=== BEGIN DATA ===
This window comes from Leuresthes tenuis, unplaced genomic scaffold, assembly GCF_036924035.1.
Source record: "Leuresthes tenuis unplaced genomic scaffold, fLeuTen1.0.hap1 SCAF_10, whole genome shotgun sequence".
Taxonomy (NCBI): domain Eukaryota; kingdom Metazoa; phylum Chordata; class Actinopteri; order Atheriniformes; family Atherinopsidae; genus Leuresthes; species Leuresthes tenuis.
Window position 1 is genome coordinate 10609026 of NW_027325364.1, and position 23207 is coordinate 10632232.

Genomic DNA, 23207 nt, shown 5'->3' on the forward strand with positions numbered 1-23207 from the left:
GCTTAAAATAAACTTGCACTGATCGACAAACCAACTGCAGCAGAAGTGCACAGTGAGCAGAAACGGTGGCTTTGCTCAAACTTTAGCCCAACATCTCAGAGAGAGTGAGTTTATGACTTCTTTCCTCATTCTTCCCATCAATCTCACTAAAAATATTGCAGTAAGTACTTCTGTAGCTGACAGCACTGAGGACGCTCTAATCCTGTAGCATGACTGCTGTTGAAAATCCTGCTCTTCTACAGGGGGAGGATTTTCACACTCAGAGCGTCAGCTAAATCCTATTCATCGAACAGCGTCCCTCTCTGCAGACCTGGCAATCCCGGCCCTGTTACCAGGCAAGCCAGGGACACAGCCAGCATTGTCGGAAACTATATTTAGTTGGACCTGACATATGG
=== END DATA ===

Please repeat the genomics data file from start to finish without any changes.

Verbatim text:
This window comes from Leuresthes tenuis, unplaced genomic scaffold, assembly GCF_036924035.1.
Source record: "Leuresthes tenuis unplaced genomic scaffold, fLeuTen1.0.hap1 SCAF_10, whole genome shotgun sequence".
Taxonomy (NCBI): domain Eukaryota; kingdom Metazoa; phylum Chordata; class Actinopteri; order Atheriniformes; family Atherinopsidae; genus Leuresthes; species Leuresthes tenuis.
Window position 1 is genome coordinate 10609026 of NW_027325364.1, and position 23207 is coordinate 10632232.

Genomic DNA, 23207 nt, shown 5'->3' on the forward strand with positions numbered 1-23207 from the left:
GCTTAAAATAAACTTGCACTGATCGACAAACCAACTGCAGCAGAAGTGCACAGTGAGCAGAAACGGTGGCTTTGCTCAAACTTTAGCCCAACATCTCAGAGAGAGTGAGTTTATGACTTCTTTCCTCATTCTTCCCATCAATCTCACTAAAAATATTGCAGTAAGTACTTCTGTAGCTGACAGCACTGAGGACGCTCTAATCCTGTAGCATGACTGCTGTTGAAAATCCTGCTCTTCTACAGGGGGAGGATTTTCACACTCAGAGCGTCAGCTAAATCCTATTCATCGAACAGCGTCCCTCTCTGCAGACCTGGCAATCCCGGCCCTGTTACCAGGCAAGCCAGGGACACAGCCAGCATTGTCGGAAACTATATTTAGTTGGACCTGACATATGG